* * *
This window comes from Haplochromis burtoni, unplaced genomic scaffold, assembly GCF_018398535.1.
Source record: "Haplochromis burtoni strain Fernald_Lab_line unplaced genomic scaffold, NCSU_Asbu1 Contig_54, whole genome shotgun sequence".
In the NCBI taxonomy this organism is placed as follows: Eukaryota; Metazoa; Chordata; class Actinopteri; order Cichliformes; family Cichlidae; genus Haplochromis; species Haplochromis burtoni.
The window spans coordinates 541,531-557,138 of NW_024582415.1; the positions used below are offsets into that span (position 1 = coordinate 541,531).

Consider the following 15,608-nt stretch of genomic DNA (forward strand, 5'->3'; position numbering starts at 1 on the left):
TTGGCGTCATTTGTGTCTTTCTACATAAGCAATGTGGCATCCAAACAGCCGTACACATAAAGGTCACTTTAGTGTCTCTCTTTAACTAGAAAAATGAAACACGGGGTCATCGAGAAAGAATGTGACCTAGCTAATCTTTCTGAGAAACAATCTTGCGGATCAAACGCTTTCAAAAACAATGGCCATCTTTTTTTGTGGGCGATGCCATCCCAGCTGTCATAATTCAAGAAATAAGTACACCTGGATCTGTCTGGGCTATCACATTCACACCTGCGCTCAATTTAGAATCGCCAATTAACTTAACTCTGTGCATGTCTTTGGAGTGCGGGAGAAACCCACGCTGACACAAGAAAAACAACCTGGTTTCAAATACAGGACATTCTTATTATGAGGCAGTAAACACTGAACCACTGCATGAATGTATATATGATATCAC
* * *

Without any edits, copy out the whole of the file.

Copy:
This window comes from Haplochromis burtoni, unplaced genomic scaffold, assembly GCF_018398535.1.
Source record: "Haplochromis burtoni strain Fernald_Lab_line unplaced genomic scaffold, NCSU_Asbu1 Contig_54, whole genome shotgun sequence".
In the NCBI taxonomy this organism is placed as follows: Eukaryota; Metazoa; Chordata; class Actinopteri; order Cichliformes; family Cichlidae; genus Haplochromis; species Haplochromis burtoni.
The window spans coordinates 541,531-557,138 of NW_024582415.1; the positions used below are offsets into that span (position 1 = coordinate 541,531).

Consider the following 15,608-nt stretch of genomic DNA (forward strand, 5'->3'; position numbering starts at 1 on the left):
TTGGCGTCATTTGTGTCTTTCTACATAAGCAATGTGGCATCCAAACAGCCGTACACATAAAGGTCACTTTAGTGTCTCTCTTTAACTAGAAAAATGAAACACGGGGTCATCGAGAAAGAATGTGACCTAGCTAATCTTTCTGAGAAACAATCTTGCGGATCAAACGCTTTCAAAAACAATGGCCATCTTTTTTTGTGGGCGATGCCATCCCAGCTGTCATAATTCAAGAAATAAGTACACCTGGATCTGTCTGGGCTATCACATTCACACCTGCGCTCAATTTAGAATCGCCAATTAACTTAACTCTGTGCATGTCTTTGGAGTGCGGGAGAAACCCACGCTGACACAAGAAAAACAACCTGGTTTCAAATACAGGACATTCTTATTATGAGGCAGTAAACACTGAACCACTGCATGAATGTATATATGATATCAC